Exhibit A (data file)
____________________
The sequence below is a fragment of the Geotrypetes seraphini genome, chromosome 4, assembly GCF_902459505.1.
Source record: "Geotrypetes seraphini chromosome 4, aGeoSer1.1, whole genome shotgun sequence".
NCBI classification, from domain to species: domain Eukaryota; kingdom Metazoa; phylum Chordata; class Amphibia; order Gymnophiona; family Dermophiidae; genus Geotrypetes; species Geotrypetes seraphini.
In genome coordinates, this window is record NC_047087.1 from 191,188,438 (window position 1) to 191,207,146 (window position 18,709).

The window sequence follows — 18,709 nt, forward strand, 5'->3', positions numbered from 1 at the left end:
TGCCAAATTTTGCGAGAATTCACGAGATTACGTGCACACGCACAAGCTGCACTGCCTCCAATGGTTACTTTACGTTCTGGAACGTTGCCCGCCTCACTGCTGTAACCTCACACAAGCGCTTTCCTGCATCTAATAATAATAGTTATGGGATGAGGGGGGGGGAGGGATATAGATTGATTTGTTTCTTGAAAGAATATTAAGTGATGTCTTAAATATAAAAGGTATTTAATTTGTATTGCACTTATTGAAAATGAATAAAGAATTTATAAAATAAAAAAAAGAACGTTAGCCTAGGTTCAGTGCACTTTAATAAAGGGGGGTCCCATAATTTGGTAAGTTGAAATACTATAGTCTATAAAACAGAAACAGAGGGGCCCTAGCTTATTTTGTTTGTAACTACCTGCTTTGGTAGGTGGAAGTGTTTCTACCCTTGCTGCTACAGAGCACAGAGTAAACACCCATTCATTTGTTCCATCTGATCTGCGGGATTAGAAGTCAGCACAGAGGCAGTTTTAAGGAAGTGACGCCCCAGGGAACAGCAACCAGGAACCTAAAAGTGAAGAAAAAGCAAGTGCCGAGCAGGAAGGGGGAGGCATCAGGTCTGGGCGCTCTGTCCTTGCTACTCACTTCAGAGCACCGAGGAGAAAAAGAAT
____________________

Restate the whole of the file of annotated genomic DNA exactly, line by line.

The sequence below is a fragment of the Geotrypetes seraphini genome, chromosome 4, assembly GCF_902459505.1.
Source record: "Geotrypetes seraphini chromosome 4, aGeoSer1.1, whole genome shotgun sequence".
NCBI classification, from domain to species: domain Eukaryota; kingdom Metazoa; phylum Chordata; class Amphibia; order Gymnophiona; family Dermophiidae; genus Geotrypetes; species Geotrypetes seraphini.
In genome coordinates, this window is record NC_047087.1 from 191,188,438 (window position 1) to 191,207,146 (window position 18,709).

The window sequence follows — 18,709 nt, forward strand, 5'->3', positions numbered from 1 at the left end:
TGCCAAATTTTGCGAGAATTCACGAGATTACGTGCACACGCACAAGCTGCACTGCCTCCAATGGTTACTTTACGTTCTGGAACGTTGCCCGCCTCACTGCTGTAACCTCACACAAGCGCTTTCCTGCATCTAATAATAATAGTTATGGGATGAGGGGGGGGGAGGGATATAGATTGATTTGTTTCTTGAAAGAATATTAAGTGATGTCTTAAATATAAAAGGTATTTAATTTGTATTGCACTTATTGAAAATGAATAAAGAATTTATAAAATAAAAAAAAGAACGTTAGCCTAGGTTCAGTGCACTTTAATAAAGGGGGGTCCCATAATTTGGTAAGTTGAAATACTATAGTCTATAAAACAGAAACAGAGGGGCCCTAGCTTATTTTGTTTGTAACTACCTGCTTTGGTAGGTGGAAGTGTTTCTACCCTTGCTGCTACAGAGCACAGAGTAAACACCCATTCATTTGTTCCATCTGATCTGCGGGATTAGAAGTCAGCACAGAGGCAGTTTTAAGGAAGTGACGCCCCAGGGAACAGCAACCAGGAACCTAAAAGTGAAGAAAAAGCAAGTGCCGAGCAGGAAGGGGGAGGCATCAGGTCTGGGCGCTCTGTCCTTGCTACTCACTTCAGAGCACCGAGGAGAAAAAGAAT